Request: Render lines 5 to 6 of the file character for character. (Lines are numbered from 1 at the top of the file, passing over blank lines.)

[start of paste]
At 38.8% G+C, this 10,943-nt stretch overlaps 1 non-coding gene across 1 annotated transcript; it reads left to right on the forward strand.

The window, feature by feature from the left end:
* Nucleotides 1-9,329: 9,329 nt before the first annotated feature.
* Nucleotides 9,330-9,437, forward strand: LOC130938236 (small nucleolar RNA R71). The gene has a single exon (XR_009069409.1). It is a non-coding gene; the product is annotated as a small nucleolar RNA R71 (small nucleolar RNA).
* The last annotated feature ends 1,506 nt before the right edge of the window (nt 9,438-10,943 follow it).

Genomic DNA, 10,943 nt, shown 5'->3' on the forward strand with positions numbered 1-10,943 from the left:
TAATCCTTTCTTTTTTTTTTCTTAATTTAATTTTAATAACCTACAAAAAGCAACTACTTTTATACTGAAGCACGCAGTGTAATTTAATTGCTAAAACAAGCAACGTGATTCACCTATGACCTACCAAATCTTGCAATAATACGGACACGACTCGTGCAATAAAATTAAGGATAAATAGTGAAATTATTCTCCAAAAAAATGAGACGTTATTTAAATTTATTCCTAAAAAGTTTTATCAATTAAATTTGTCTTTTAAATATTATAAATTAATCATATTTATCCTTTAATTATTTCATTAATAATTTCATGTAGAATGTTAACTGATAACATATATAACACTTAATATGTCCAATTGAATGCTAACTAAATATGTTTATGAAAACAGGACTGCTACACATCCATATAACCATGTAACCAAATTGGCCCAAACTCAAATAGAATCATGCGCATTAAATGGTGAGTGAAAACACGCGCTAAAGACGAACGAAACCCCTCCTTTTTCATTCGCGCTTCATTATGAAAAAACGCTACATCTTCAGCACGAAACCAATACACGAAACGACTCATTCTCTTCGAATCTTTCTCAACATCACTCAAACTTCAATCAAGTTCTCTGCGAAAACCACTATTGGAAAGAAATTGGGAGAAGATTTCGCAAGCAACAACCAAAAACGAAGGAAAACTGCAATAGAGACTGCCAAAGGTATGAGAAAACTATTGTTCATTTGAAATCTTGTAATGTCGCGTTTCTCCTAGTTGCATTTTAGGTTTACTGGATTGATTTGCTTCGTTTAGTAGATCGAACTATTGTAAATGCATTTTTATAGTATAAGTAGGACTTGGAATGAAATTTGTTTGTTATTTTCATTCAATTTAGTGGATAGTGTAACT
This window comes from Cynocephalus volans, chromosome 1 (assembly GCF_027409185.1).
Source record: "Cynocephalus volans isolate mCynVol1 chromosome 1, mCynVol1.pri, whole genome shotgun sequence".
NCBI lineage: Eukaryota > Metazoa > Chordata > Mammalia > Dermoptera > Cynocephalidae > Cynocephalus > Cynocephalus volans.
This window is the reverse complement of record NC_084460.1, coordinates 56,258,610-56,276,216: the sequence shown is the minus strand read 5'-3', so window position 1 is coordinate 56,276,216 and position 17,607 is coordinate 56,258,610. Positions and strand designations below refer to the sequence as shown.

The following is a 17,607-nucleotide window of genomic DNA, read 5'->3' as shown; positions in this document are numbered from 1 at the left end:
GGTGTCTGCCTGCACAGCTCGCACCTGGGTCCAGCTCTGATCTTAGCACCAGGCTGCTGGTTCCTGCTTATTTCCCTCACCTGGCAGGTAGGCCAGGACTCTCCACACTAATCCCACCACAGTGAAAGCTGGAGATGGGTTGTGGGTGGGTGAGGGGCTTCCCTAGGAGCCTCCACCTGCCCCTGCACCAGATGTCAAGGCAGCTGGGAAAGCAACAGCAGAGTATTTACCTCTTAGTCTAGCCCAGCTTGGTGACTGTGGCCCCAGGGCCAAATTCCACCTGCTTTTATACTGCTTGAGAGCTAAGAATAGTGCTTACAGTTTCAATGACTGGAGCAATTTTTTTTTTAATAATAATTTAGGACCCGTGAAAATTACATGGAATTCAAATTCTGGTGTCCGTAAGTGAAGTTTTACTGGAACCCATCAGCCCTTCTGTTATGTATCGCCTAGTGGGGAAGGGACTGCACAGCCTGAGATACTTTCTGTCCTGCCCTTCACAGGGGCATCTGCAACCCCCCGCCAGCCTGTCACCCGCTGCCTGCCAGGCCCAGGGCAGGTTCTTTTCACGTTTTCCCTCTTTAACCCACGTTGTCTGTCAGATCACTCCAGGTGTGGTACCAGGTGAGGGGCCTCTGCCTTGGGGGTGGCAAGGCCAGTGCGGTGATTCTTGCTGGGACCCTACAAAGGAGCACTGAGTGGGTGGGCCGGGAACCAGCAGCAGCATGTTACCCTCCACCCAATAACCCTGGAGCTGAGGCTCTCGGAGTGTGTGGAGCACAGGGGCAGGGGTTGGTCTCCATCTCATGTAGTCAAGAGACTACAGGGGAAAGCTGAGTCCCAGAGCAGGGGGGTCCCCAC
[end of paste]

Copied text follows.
* The last annotated feature ends 1,506 nt before the right edge of the window (nt 9,438-10,943 follow it).

Genomic DNA, 10,943 nt, shown 5'->3' on the forward strand with positions numbered 1-10,943 from the left: